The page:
B chromosomes constitute a heterogeneous mixture of genomic parasites that are sometimes derived intraspecifically from the standard genome of the host species, but result from interspecific hybridization in other cases. The mode of origin determines the DNA content, with the B chromosomes showing high similarity with the A genome in the first case, but presenting higher similarity with a different species in the second. The characid fish Moenkhausia sanctaefilomenae harbours highly invasive B chromosomes, which are present in all populations analyzed to date in the Parana and Tietê rivers. To investigate the origin of these B chromosomes, we analyzed two natural populations: one carrying B chromosomes and the other lacking them, using a combination of molecular cytogenetic techniques, nucleotide sequence analysis and high-throughput sequencing (Illumina HiSeq2000). Our results showed that i) B chromosomes have not yet reached the Paranapanema River basin; ii) B chromosomes are mitotically unstable; iii) there are two types of B chromosomes, the most frequent of which is lightly C-banded (similar to euchromatin in A chromosomes) (B1), while the other is darkly C-banded (heterochromatin-like) (B2); iv) the two B types contain the same tandem repeat DNA sequences (18S ribosomal DNA, H3 histone genes, MS3 and MS7 satellite DNA), with a higher content of 18S rDNA in the heterochromatic variant; v) all of these repetitive DNAs are present together only in the paracentromeric region of autosome pair no. 6, suggesting that the B chromosomes are derived from this A chromosome; vi) the two B chromosome variants show MS3 sequences that are highly divergent from each other and from the 0B genome, although the B2-derived sequences exhibit higher similarity with the 0B genome (this suggests an independent origin of the two B variants, with the less frequent, B2 type presumably being younger); and vii) the dN/dS ratio for the H3.2 histone gene is almost 4–6 times higher for B chromosomes than for A chromosome sequences, suggesting that purifying selection is relaxed for the DNA sequences located on the B chromosomes, presumably because they are mostly inactive.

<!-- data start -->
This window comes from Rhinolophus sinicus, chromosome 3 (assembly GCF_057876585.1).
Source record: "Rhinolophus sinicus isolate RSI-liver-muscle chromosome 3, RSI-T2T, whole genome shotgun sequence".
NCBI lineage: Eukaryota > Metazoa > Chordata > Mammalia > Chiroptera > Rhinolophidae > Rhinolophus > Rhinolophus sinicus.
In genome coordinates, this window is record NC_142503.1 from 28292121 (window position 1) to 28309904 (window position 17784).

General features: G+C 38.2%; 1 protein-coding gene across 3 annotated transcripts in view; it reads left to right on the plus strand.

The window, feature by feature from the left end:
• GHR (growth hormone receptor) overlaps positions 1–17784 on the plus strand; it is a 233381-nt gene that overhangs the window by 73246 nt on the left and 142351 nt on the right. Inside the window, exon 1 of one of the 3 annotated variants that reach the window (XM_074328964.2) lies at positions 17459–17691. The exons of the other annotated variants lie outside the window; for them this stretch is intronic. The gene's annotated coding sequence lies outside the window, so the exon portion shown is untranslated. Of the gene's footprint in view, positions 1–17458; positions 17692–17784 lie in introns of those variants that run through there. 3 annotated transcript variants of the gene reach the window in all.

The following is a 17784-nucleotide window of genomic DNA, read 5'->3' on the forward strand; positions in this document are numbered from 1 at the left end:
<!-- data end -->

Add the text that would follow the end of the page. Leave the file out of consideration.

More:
Citation: Utsunomia R, Silva DMZdA, Ruiz-Ruano FJ, Araya-Jaime C, Pansonato-Alves JC, Scacchetti PC, et al. (2016) Uncovering the Ancestry of B Chromosomes in Moenkhausia sanctaefilomenae (Teleostei, Characidae). PLoS ONE 11(3): e0150573. https://doi.org/10.1371/journal.pone.0150573
Editor: Andreas Houben, Leibniz-Institute of Plant Genetics and Crop Plant Research (IPK), GERMANY
Received: November 30, 2015; Accepted: February 17, 2016; Published: March 2, 2016
Copyright: © 2016 Utsunomia et al. This is an open access article distributed under the terms of the Creative Commons Attribution License, which permits unrestricted use, distribution, and reproduction in any medium, provided the original author and source are credited.
Data Availability: All sequencing data files are available from the NCBI database (accession number(s) KU184525 - KU184571, KU129073 - KU129201, KU129202 - KU129595, KU129596 - KU130117).
Funding: This work was supported by Fundação de Amparo à Pesquisa do Estado de São Paulo - 13/00953-8 grant to Ricardo Utsunomia, Conselho Nacional de Desenvolvimento Científico e Tecnológico, and Coordenação de Aperfeiçoamento de Pessoal de Nível Superior. The funders had no role in study design, data collection and analysis, decision to publish, or preparation of the manuscript.
Competing interests: The authors have declared that no competing interests exist
B chromosomes are dispensable genomic elements that are present in approximately 15% of eukaryotes. These chromosomes exhibit a parasitic nature, and their interaction with the host genome determines their population frequency, which is highly dynamic as a consequence of “the arms race” between A and B chromosomes [1–3]. Because B chromosomes do not always occur in pairs, their segregation does not conform to a Mendelian system, which may facilitate transmission rates higher than 0.5 among these chromosomes, resulting in transmission advantages collectively referred to as “drive” [3, 4].
The origin of B chromosomes has been investigated in various organisms. Basically, they may arise from the A chromosomes of the current host species (intraspecific origin) or be derived interspecifically through hybridization . An intraspecific origin of B chromosomes has been demonstrated, for instance, in maize [5, 6], the migratory locust , rye , and the fish Astyanax paranae . However, examples of B chromosomes arising through interspecific hybridization have been reported in the plant genus Coix , the fish Poecilia formosa , and the wasp Nasonia vitripennis [12, 13].